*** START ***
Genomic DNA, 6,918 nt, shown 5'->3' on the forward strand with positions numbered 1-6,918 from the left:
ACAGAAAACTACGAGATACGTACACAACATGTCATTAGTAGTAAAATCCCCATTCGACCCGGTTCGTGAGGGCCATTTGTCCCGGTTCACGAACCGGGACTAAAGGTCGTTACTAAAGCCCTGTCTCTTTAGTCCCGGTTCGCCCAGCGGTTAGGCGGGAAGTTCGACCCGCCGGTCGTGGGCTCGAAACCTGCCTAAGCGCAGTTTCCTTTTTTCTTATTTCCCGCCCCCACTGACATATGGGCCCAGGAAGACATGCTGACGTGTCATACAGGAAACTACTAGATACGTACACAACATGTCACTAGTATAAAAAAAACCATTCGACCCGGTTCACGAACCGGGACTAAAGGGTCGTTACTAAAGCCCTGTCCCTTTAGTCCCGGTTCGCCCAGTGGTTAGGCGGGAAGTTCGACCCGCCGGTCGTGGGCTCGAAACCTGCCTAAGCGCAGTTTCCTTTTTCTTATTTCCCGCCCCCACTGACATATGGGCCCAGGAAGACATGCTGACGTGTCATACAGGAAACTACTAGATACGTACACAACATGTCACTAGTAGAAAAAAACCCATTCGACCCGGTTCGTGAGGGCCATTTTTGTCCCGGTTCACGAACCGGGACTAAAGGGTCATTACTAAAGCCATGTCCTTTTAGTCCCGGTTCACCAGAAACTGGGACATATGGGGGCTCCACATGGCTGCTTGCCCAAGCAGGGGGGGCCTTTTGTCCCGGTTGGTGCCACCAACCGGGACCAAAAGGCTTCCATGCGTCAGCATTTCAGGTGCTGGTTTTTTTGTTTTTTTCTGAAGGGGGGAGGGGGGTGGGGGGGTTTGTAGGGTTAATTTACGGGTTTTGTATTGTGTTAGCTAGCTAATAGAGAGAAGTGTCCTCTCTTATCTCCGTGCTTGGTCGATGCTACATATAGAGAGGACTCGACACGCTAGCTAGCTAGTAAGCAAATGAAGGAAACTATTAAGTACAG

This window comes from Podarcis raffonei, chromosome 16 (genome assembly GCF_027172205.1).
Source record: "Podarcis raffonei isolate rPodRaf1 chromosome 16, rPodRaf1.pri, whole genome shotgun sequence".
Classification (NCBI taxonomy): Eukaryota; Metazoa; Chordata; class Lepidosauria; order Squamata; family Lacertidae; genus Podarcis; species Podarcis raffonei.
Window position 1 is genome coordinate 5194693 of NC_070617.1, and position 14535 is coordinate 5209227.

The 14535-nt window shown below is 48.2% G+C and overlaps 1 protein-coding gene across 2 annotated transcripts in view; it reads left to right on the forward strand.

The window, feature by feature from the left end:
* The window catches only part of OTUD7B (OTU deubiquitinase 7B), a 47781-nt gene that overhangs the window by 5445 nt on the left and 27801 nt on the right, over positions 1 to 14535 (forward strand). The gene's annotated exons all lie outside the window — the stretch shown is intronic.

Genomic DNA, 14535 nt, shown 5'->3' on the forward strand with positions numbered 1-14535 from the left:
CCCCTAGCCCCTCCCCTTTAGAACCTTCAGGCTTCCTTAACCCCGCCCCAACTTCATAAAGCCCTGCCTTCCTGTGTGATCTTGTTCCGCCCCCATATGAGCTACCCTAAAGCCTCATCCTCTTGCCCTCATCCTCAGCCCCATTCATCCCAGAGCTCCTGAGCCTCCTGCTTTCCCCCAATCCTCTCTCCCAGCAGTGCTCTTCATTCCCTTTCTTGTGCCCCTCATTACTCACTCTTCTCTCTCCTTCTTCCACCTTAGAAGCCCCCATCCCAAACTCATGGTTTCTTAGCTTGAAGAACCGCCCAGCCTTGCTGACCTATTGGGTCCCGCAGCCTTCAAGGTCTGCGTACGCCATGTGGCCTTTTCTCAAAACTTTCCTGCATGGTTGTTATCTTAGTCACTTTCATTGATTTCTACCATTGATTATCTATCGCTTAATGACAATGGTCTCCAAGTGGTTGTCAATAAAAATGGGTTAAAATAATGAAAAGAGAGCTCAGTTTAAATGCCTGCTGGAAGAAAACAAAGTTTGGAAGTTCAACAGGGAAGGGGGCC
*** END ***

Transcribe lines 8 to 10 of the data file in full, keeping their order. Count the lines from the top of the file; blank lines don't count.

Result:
The window, feature by feature from the left end:
* The window catches only part of OTUD7B (OTU deubiquitinase 7B), a 47781-nt gene that overhangs the window by 5445 nt on the left and 27801 nt on the right, over positions 1 to 14535 (forward strand). The gene's annotated exons all lie outside the window — the stretch shown is intronic.

Genomic DNA, 14535 nt, shown 5'->3' on the forward strand with positions numbered 1-14535 from the left: